Limerick council in u-turn over lifebuoys on Sarsfield Bridge

Documents show confusion over whether one or two lifebuoys were to be installed

David Hurley


David Hurley


Limerick council in u-turn over lifebuoys on Sarsfield Bridge

Cllr Frankie Daly with the workers installing the buoy - after a public outcry Picture: Adrian Butler

LIMERICK City and County Council began the process to install lifebuoys on Sarsfield Bridge just three days after councillors were told it was not possible to do so.

There was public outcry in February after the initial stance of the council became public at a meeting of metropolitan district.

In a written reply to a motion from Cllr Sean Lynch, Brian Kennedy, a senior executive officer in the council’s economic directorate said the council was not allowed to attach “any fixture” to the bridge as it is a protected structure.

The meeting took place on February 20 and, according to documents released under Freedom of  information legislation, on February 23 an email was sent to Mr Kennedy by senior executive officer, Christy O’Connor, asking if the matter could be progressed.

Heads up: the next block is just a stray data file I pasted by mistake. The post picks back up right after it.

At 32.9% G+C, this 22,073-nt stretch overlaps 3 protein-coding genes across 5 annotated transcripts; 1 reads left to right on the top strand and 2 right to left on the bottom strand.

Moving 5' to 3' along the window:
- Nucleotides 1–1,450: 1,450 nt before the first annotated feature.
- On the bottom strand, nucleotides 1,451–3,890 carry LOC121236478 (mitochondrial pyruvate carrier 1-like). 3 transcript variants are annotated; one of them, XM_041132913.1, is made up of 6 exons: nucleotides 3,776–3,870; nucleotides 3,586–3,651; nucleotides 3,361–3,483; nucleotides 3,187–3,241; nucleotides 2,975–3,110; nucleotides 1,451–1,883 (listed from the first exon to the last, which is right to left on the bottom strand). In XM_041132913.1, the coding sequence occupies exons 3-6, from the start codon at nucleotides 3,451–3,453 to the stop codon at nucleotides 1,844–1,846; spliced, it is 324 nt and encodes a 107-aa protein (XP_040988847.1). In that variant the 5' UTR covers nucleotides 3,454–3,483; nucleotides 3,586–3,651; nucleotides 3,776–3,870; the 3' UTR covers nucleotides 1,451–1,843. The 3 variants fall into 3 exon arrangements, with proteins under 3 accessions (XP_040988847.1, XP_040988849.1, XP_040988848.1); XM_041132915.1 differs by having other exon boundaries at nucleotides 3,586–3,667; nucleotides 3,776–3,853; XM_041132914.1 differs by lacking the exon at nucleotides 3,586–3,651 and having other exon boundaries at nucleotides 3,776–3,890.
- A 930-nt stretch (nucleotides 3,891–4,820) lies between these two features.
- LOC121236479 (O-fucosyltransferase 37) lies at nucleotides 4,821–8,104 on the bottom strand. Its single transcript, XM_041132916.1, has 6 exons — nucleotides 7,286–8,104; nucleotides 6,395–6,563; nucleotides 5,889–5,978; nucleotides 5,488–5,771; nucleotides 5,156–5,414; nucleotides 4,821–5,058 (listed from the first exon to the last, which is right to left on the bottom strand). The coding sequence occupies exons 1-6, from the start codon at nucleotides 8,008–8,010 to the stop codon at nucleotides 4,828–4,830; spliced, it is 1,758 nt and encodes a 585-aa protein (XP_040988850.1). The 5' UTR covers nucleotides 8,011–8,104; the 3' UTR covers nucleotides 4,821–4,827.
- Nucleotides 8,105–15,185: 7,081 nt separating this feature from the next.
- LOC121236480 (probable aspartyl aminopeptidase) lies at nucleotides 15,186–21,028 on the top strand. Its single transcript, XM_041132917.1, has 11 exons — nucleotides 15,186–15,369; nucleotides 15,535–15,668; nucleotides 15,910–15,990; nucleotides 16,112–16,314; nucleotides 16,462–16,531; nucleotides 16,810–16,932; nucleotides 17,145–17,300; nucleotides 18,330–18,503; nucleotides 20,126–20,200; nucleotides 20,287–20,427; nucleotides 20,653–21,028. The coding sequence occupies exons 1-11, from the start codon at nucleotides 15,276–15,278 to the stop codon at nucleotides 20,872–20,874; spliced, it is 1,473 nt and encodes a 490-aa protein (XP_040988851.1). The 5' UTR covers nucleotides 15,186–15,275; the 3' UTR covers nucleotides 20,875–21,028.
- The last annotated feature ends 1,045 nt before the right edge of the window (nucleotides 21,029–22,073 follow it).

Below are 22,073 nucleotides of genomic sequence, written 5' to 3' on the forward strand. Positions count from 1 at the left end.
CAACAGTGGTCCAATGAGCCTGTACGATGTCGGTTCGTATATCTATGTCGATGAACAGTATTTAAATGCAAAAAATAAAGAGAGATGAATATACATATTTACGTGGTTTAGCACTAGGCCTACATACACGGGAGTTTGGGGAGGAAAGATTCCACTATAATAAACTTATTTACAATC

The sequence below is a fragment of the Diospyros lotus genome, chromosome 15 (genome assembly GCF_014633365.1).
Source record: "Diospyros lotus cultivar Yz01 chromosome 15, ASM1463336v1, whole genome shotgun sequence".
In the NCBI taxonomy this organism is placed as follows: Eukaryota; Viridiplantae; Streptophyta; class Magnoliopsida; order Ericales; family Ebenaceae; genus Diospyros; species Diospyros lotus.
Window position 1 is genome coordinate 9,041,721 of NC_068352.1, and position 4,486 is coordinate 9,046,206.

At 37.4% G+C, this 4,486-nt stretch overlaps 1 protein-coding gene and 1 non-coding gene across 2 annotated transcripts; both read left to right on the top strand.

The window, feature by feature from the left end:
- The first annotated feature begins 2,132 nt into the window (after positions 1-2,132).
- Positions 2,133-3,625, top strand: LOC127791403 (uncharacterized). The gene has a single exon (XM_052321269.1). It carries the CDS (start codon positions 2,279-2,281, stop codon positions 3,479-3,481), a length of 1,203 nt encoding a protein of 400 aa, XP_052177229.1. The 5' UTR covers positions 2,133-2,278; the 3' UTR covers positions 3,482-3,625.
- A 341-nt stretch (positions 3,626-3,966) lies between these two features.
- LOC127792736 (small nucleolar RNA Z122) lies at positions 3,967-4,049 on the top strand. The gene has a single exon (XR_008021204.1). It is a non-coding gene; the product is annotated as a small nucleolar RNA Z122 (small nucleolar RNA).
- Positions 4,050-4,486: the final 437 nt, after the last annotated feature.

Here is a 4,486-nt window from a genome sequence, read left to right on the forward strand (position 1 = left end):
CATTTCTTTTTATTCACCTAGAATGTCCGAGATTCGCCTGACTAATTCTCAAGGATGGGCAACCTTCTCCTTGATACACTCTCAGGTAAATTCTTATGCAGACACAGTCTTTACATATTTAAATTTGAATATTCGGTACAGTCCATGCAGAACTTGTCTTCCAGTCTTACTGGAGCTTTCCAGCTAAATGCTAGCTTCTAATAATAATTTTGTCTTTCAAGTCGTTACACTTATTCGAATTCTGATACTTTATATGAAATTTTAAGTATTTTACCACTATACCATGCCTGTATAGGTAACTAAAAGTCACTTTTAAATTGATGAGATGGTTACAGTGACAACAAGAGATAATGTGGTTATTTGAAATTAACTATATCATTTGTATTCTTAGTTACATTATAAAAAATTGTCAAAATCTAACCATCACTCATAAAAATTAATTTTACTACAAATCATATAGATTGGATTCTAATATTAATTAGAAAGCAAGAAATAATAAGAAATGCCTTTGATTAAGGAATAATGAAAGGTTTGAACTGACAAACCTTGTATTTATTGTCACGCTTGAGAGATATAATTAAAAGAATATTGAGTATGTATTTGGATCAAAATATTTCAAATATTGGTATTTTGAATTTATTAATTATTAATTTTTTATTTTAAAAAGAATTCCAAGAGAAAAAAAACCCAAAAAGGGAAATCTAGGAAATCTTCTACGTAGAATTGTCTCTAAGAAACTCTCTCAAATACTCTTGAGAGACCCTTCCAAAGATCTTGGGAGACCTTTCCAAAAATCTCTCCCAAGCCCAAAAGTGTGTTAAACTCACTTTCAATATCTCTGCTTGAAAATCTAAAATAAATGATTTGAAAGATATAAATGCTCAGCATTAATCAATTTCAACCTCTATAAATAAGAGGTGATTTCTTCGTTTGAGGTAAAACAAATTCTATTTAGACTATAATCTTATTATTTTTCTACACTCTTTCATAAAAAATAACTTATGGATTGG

“The Mayor has given a commitment that the life belts would be put in place within a maximum 2 week period. Can you ensure that this is met and if possible that belts are in place next week at the latest,” he wrote.

The documents show there was some confusion initially as to whether one or two lifebuoys were to be installed on the bridge.

In an email to Mr O’Connor – dated February 27, 2017 –  Mr Kennedy expressed concerns about installing a lifebuoy on the South side of the bridge.

“The parapet on the South side is narrower (than the North side) and if we put one there it will stick out and cause a hazard to pedestrians,” he said adding that he was of the view that just one lifebuoy had been requested by Cllr Lynch.

The matter was progressed over the following days and a Health and Safety plan drawn up ahead of the works which were carried out on March 1 by Speedline Engineering.

The cost of the works have not been disclosed.

Prior to the lifebuoys being installed, Tom Cassidy, Architectural Conservation Officer, issued a report under the provisions of the Planning and Development Act confirming the works “would not materially affect” the character of the bridge.

Sarsfield bridge which dates back to 1835 took 11 years to build.